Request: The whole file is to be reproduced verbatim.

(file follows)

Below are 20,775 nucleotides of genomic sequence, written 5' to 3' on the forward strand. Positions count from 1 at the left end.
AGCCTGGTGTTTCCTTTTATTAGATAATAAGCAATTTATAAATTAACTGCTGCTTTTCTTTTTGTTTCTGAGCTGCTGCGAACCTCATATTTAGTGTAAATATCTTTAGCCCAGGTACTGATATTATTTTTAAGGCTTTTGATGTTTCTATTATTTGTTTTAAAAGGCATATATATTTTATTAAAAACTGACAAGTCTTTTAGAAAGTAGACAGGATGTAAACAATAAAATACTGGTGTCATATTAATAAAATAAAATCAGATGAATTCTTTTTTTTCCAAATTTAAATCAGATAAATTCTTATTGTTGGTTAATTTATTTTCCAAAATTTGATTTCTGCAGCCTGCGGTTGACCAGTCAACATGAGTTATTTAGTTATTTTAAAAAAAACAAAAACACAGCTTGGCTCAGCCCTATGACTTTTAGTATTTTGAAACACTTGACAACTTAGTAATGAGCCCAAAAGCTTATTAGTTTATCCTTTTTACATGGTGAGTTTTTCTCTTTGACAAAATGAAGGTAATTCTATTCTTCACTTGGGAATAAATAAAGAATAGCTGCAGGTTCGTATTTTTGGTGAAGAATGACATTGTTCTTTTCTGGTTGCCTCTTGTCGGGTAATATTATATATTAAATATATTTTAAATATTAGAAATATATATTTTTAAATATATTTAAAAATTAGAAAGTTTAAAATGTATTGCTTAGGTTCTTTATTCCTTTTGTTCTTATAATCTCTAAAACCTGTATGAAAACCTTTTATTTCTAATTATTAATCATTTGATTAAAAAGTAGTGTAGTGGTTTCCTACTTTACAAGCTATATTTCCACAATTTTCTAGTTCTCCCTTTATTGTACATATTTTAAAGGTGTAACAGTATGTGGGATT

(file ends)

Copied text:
Below are 20,775 nucleotides of genomic sequence, written 5' to 3' on the forward strand. Positions count from 1 at the left end.
AGCCTGGTGTTTCCTTTTATTAGATAATAAGCAATTTATAAATTAACTGCTGCTTTTCTTTTTGTTTCTGAGCTGCTGCGAACCTCATATTTAGTGTAAATATCTTTAGCCCAGGTACTGATATTATTTTTAAGGCTTTTGATGTTTCTATTATTTGTTTTAAAAGGCATATATATTTTATTAAAAACTGACAAGTCTTTTAGAAAGTAGACAGGATGTAAACAATAAAATACTGGTGTCATATTAATAAAATAAAATCAGATGAATTCTTTTTTTTCCAAATTTAAATCAGATAAATTCTTATTGTTGGTTAATTTATTTTCCAAAATTTGATTTCTGCAGCCTGCGGTTGACCAGTCAACATGAGTTATTTAGTTATTTTAAAAAAAACAAAAACACAGCTTGGCTCAGCCCTATGACTTTTAGTATTTTGAAACACTTGACAACTTAGTAATGAGCCCAAAAGCTTATTAGTTTATCCTTTTTACATGGTGAGTTTTTCTCTTTGACAAAATGAAGGTAATTCTATTCTTCACTTGGGAATAAATAAAGAATAGCTGCAGGTTCGTATTTTTGGTGAAGAATGACATTGTTCTTTTCTGGTTGCCTCTTGTCGGGTAATATTATATATTAAATATATTTTAAATATTAGAAATATATATTTTTAAATATATTTAAAAATTAGAAAGTTTAAAATGTATTGCTTAGGTTCTTTATTCCTTTTGTTCTTATAATCTCTAAAACCTGTATGAAAACCTTTTATTTCTAATTATTAATCATTTGATTAAAAAGTAGTGTAGTGGTTTCCTACTTTACAAGCTATATTTCCACAATTTTCTAGTTCTCCCTTTATTGTACATATTTTAAAGGTGTAACAGTATGTGGGATT